In our eagerness to look below the surface or under the radar to identify inhibitors to high performance, we risk overlooking the obvious.
I admit there is a part of me that is drawn to looking where no one else seems to want to look — curious about what’s not being said, not being heard, not being looked at.
The Politics of Creativity is very much about equipping leaders to make visible the invisible, uncover “undiscussables”, examine the “sacred”, or explore beyond in order to identify inhibitors to high performance.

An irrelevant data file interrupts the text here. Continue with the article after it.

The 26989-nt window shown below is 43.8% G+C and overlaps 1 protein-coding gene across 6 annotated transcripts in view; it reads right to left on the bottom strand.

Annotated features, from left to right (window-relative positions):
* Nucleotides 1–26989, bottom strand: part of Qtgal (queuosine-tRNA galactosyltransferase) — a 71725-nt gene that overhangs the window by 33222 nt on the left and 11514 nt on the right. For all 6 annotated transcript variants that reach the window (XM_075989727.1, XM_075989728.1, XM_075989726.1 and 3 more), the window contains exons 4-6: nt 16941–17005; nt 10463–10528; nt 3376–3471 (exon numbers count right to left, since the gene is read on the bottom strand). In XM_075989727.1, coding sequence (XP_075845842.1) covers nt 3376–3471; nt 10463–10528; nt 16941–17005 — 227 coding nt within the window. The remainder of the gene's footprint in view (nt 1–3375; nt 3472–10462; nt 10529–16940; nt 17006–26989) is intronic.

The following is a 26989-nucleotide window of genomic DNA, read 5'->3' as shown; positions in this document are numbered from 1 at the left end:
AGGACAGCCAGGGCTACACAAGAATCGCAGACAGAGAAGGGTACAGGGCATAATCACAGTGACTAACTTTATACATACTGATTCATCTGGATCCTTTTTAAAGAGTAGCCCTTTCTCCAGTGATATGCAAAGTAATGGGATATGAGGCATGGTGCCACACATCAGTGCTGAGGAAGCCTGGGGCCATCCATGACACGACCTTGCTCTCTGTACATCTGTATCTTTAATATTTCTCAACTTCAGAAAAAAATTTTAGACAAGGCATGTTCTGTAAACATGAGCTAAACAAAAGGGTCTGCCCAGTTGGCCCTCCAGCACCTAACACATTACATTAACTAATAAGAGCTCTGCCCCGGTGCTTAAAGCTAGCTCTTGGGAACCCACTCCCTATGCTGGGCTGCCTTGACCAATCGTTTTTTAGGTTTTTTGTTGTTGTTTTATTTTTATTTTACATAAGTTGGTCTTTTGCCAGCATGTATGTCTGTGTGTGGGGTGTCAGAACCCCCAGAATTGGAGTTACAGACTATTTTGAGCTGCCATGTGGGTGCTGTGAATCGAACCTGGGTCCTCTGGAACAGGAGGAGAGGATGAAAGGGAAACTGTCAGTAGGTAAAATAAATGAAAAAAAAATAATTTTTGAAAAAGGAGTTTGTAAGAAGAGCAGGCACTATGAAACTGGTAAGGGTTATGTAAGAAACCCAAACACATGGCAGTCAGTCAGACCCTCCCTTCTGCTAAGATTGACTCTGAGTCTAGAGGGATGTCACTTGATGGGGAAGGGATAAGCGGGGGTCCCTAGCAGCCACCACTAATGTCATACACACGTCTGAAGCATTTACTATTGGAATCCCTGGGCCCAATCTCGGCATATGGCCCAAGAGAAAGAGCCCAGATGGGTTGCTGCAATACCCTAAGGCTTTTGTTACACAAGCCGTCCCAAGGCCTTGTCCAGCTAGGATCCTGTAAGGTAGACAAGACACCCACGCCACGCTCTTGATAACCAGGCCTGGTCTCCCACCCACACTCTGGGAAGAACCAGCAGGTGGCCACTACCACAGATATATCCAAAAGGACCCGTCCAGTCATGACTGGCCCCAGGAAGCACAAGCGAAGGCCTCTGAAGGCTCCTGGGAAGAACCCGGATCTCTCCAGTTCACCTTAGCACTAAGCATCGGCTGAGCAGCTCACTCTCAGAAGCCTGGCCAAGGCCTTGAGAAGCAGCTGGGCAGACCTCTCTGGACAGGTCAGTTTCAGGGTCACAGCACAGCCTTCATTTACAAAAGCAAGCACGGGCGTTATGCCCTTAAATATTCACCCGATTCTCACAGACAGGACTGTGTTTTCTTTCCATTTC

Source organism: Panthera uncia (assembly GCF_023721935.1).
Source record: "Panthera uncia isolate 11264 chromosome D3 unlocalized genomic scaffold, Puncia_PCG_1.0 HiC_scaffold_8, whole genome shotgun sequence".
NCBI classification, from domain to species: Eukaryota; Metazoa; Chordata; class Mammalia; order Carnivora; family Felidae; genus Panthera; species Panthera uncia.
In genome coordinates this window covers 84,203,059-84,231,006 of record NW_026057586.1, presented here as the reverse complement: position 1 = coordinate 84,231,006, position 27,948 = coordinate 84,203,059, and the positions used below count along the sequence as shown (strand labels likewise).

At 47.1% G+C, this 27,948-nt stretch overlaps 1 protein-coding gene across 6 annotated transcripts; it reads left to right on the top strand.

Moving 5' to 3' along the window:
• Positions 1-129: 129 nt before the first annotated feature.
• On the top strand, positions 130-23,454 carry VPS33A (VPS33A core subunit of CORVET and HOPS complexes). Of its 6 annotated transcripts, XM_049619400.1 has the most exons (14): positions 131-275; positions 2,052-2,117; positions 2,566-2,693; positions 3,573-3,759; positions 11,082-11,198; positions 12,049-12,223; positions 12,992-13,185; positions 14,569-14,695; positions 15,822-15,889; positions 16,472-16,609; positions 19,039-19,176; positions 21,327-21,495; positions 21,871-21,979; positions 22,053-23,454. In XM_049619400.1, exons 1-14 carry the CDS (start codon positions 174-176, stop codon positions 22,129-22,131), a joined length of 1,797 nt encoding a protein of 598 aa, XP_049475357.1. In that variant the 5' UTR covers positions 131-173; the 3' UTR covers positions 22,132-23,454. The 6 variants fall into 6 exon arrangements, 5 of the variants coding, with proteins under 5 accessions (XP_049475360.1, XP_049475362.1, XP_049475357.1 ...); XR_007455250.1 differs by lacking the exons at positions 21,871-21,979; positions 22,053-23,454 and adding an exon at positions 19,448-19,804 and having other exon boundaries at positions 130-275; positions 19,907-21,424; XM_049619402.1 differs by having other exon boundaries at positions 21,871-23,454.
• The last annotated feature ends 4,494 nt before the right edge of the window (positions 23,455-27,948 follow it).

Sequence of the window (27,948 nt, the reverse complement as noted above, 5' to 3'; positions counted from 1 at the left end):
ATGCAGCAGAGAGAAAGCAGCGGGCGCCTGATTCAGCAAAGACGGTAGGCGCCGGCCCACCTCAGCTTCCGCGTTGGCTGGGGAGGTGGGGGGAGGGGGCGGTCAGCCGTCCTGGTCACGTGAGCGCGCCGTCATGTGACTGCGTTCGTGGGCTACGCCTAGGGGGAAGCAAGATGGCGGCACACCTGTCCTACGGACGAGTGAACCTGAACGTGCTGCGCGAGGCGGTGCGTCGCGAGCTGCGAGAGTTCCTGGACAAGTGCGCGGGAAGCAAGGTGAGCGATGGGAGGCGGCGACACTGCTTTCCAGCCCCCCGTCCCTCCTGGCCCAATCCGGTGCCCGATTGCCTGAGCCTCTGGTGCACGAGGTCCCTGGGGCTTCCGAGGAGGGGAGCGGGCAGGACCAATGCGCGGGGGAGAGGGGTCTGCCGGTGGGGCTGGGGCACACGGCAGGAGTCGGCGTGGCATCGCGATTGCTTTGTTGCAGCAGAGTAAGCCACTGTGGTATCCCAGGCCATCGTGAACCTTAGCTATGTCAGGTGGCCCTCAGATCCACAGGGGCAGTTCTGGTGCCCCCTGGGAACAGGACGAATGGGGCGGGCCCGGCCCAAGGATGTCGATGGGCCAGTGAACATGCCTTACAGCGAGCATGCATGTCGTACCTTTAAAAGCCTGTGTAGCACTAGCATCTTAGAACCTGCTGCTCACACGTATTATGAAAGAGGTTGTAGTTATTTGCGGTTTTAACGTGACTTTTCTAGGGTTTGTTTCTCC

However, when discussing culture and high performance with R&D; leaders here in the Twin Cities last week, I realize now we emphasized our own bias towards uncovering those aspects of culture which are not obvious, not visible.
There are indeed very tangible and self-evident examples of cultural norms and behaviors. For example, do the men in your organization keep a neck tie behind the door to put on when going to the executive suite? If I asked you to describe some of the differences between the culture of Google and that of IBM you probably would be able to do so without much difficulty. Some of the differences are obvious.
I don’t want to be guilty of missing the obvious while seeking to help others uncover organizational blindspots.
Posted by Steve Boehlke at 9:46 pm
Labels: The Politics of Creativity